Alabama will have to reconsider a requirement that abortion-clinic doctors have hospital admitting privileges. In a 172-page court decision released Monday, U.S. District Judge Myron Thompson declared the requirement—part of a package of Alabama abortion regulations passed in 2013—unconstitutional and admonished state lawmakers for exceeding their authority in passing it.
A similar law in Mississippi was deemed unconsitutional last week.
In Thompson's comprehensive decision, he said that evidence "compellingly demonstrates" that the requirement would result in three out of Alabama's five remaining abortion clinics closing. "Indeed, the court is convinced that, if this requirement would not, in the face of all the evidence in the record, constitute an impermissible undue burden, then almost no regulation, short of those imposing an outright prohibition on abortion, would," Thompson wrote.
Drawing what some might see as an odd parallel (but many have pointed out here in the past), the Judge wrote that "the right to decide to have an abortion and the right to have and use firearms for self-defense" aren't all that different. For both, the Supreme Court has ruled that some regulation is okay but it must not "tread too heavily" on these protected rights. And both constitutional protections are rejected "as more or less important" to people based on their subjective beliefs.
"With this parallelism in mind," wrote Thompson,
the court poses the hypothetical that suppose … the federal or state government were to implement a new restriction on who may sell firearms and ammunition and on the procedure they must employ in selling such goods and that, further, only two vendors in the State of Alabama were capable of complying with the restriction: one in Huntsville and one in Tuscaloosa.
The defenders of this law would be called upon to do a heck of a lot of explaining–and rightly so in the face of an effect so severe. Similarly, in this case, so long as the Supreme Court continues to recognize a constitutional right to choose to terminate a pregnancy, any regulation that would, in effect, restrict the exercise of that right to only Huntsville and Tuscaloosa should be subject to the same skepticism.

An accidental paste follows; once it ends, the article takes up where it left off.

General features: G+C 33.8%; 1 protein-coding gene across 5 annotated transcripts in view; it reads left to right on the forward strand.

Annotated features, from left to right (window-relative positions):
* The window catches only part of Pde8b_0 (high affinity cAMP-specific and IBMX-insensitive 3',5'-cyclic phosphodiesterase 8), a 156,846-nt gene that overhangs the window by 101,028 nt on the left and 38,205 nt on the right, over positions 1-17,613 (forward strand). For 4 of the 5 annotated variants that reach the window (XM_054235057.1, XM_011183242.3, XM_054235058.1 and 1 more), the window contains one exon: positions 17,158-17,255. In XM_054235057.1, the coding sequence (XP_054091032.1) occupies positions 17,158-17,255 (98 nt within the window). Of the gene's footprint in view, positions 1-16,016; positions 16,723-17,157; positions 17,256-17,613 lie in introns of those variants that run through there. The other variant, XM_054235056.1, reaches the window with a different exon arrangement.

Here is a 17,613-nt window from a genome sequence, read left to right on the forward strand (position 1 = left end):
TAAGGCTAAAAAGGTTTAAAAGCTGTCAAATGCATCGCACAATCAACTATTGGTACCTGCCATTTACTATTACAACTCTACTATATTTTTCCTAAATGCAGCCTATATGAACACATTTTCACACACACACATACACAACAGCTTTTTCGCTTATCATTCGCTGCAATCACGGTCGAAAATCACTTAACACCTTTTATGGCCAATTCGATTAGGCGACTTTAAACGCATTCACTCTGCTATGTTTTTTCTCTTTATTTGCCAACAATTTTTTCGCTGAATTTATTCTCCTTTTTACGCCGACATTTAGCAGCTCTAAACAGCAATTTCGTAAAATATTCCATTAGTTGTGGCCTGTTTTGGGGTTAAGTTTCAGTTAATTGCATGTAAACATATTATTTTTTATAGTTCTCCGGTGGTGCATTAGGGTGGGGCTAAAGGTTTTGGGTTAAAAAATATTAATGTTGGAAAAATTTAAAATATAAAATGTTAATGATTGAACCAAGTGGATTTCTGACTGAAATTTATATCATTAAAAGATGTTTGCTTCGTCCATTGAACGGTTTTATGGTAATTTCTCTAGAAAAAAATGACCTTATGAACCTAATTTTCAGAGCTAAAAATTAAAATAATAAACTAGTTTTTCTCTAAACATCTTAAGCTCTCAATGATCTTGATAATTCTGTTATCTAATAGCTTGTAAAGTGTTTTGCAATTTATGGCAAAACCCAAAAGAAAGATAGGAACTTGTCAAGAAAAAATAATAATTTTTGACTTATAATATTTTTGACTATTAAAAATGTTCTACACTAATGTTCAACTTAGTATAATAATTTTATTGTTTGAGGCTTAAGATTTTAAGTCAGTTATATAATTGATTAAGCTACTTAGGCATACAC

He rejected the state's argument that new abortion clinics would open to take the place of those closing if only clinic administrators would pay doctors more competitively.
In the words of the State's expert Dr. Peter Uhlenberg, describing the potential for new clinics opening, "If we think of this as a supply and demand and the demand is high, the market is there, there's no reason to expect that someone wouldn't step forward to provide that service."
As the discussion above makes clear, there are in fact several very good reasons to expect that no one would step in to provide abortion services. Many OB/GYNs in Alabama do not know how to perform an abortion because many residency programs in the region to not offer the training; many OB/GYNs have strong anti-abortion convictions; and others fear, reasonably, that they could not provide abortions without sacrificing another part of their practice or that providing abortions would expose them and their families to violence. The court finds, therefore, that the inability to obtain local abortion doctors is not a matter of money, but rather a reflection of the difficulty of pursuing that occupation in the State.
Judge Thompson extended an order blocking enforcement of the hospital admitting privileges rule and said he would issue a final order on the law after considering more arguments. Alabama Attorney General Luther Strange promised that his office would appeal the decision. In a statement, Gov. Robert Bentley said he was "extremely disappointed" by the ruling and would support the appeal.